His London had changed and so had he. I have never asked him when or why he decided to be an artist, I really must do that.
After attending art college, he worked at ITN as an editor. He was always good at fixing things and what with his past race connections and a family, he reverted back to the cars and carried on. He was very good at it.
It was only when he moved to Ireland over thirty years ago that he actually loaded his brush and started to paint. And paint he did the most beautiful landscapes you could ever imagine.
Now you're thinking, yes well you would say that, but seriously, if you get a chance, look up his work, he is a very talented and underrated artist. Inspired by Turner and a lover of Rothko, you will be able to witness for yourself his glorious use of colour and his abstract interpretation of the landscapes that have surrounded him throughout his life.
I am a big fan of Terry Searle's work and I am fortunate enough to have collated a vast and varied collection of his work.
I was lucky enough to be treated to a visit to New York earlier this year. I thought about him a lot while I was there. I thought about all the walking I did and how he would never be able to do that. I made sure I visited most of the major art galleries and took as many photographs as possible so that I could show them to him. When I stood in front of a Rothko I will admit that I cried.
When he first became unwell he told me not too worry, but of course I do.
A few years ago after a minor disagreement, we didn't speak for over a year, I could kicked myself now for the stubbornness of my nature and the time we lost. But we made amends and I am glad that we did.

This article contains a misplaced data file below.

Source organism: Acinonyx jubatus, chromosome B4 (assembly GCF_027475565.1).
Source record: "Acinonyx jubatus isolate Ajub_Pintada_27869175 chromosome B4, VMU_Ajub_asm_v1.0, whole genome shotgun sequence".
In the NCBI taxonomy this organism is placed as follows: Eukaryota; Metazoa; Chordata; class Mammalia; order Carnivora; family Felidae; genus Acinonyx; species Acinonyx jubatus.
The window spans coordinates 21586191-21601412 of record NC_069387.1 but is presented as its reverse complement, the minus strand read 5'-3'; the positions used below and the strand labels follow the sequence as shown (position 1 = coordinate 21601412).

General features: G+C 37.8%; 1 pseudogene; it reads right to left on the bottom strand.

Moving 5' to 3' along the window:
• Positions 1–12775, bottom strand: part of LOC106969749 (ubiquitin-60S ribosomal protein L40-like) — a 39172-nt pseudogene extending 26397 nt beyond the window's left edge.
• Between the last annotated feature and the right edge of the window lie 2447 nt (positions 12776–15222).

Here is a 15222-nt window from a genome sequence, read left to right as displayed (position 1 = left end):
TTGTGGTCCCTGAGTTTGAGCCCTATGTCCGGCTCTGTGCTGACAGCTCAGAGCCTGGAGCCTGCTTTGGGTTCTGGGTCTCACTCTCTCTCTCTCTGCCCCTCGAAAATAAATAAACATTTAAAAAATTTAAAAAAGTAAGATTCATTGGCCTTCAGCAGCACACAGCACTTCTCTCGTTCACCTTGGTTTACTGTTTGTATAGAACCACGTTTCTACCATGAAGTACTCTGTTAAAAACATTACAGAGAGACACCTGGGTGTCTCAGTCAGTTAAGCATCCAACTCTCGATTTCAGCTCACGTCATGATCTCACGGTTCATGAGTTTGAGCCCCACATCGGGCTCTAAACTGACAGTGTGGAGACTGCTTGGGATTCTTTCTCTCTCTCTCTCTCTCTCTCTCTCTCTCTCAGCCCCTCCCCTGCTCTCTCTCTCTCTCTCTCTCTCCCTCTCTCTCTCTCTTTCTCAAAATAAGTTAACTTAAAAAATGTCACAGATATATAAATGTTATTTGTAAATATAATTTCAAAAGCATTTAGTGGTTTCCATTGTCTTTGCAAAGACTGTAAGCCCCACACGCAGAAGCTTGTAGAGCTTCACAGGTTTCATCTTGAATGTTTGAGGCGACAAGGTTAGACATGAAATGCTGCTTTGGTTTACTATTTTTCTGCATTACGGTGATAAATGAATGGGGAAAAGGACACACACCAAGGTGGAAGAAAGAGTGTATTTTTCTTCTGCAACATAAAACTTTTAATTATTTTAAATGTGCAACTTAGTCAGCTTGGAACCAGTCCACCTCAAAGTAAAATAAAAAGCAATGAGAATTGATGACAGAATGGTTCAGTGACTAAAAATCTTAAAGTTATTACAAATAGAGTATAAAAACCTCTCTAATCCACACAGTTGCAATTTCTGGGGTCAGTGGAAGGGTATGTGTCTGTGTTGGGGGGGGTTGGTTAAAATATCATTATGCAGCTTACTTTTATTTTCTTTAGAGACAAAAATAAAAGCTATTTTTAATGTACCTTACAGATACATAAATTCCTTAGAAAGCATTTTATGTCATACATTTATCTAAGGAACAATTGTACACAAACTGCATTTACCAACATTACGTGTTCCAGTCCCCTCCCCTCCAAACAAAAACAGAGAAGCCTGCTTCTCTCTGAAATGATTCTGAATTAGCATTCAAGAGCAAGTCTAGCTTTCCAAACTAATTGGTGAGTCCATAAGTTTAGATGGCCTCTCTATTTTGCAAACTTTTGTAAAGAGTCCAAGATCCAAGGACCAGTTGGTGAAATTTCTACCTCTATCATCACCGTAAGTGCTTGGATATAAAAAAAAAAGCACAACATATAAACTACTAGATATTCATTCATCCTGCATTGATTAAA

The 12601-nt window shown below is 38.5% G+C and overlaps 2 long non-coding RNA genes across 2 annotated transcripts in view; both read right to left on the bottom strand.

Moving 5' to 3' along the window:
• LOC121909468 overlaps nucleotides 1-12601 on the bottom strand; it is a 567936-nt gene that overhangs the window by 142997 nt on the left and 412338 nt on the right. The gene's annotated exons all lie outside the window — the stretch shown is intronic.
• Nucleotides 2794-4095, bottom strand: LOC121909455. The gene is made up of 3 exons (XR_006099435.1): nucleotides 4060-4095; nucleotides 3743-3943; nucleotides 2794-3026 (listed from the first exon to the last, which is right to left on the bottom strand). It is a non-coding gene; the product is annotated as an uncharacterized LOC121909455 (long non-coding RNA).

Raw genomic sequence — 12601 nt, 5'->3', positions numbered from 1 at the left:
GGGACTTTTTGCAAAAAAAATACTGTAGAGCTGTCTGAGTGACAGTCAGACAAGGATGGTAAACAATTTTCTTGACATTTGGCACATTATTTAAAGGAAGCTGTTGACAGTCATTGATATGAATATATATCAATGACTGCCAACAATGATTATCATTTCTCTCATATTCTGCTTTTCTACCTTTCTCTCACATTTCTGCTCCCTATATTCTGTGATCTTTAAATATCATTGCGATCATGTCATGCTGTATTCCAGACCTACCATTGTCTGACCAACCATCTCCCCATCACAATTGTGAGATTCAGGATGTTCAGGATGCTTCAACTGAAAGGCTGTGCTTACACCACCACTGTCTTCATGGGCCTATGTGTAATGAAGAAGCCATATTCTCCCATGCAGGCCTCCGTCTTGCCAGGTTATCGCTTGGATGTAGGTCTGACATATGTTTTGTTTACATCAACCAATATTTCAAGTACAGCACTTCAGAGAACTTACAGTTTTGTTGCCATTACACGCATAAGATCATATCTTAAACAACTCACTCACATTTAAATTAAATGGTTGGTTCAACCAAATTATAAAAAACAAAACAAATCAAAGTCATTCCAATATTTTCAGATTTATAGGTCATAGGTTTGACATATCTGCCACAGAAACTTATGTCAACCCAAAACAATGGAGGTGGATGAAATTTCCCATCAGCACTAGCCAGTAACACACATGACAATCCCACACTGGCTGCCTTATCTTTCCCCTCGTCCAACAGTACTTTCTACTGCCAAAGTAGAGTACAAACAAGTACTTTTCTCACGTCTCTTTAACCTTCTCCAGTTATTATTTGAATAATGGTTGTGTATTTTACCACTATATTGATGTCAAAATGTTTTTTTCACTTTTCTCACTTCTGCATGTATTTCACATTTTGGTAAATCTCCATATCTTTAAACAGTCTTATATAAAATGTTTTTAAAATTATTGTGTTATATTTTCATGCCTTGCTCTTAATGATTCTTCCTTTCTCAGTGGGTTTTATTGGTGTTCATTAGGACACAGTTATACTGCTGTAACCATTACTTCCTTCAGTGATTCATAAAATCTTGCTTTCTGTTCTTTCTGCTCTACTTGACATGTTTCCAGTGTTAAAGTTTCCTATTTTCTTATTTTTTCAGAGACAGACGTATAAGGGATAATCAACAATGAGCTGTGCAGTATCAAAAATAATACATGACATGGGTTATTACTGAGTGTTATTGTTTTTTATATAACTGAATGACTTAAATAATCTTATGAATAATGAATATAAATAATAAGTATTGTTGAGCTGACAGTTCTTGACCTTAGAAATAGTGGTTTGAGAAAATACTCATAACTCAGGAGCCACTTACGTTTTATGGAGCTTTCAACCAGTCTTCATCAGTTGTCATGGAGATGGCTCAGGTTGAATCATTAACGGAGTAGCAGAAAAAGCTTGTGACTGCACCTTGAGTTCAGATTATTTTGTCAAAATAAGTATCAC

I realised recently that out of his three biological children of which I am the only girl, that I am actually more like him than my brothers are.
I am pragmatic to the core like him and never see a reason why something cannot be fixed instead of replaced.
He once oversaw the build of his own house, the first one constructed out of wood in West Cork, all the locals thought he was a bit mad and surmised that it would probably catch fire and burn to the ground. It never has and is still a lovely house. This is the sort of maverick undertaking I would consider myself. How hard can it be?
My brothers are not this way inclined, but I am, so I have come to conclude that I have inherited the same industrious spirit of adventure that he has.
And just like my Dad, in my middle age, I have at last grown into myself and have discovered the world and have at last realised what I am happy doing.
But of course, this makes me realise how difficult it must be for him to no longer be afforded the choices he once had.
He used to come and stay with me while he was on route to somewhere or returning from a trip. But now he will never be able to do that ever again.
Armed with this realisation, I have turned the tables and have started to visit him as often as I can in Ireland.
It isn't a hardship on my behalf to make this journey, it is a pleasure to be able to just spend time with him. What we talk about is of no consequence, just being is fine.
During my last visit we talked about this visiting business and we both got teary because this disease has taken away his right to choose. His liberty has been removed and I can't imagine how frustrating that must be.
All that said, he has a very positive outlook on in all. He is surrounded by family and friends who love and care for him and despite his illness, he has the look of a man at least fifteen years younger than one of 76.
And to me, he will always be and remain the man who cracked walnuts in the crook of his arm, regardless of anything else.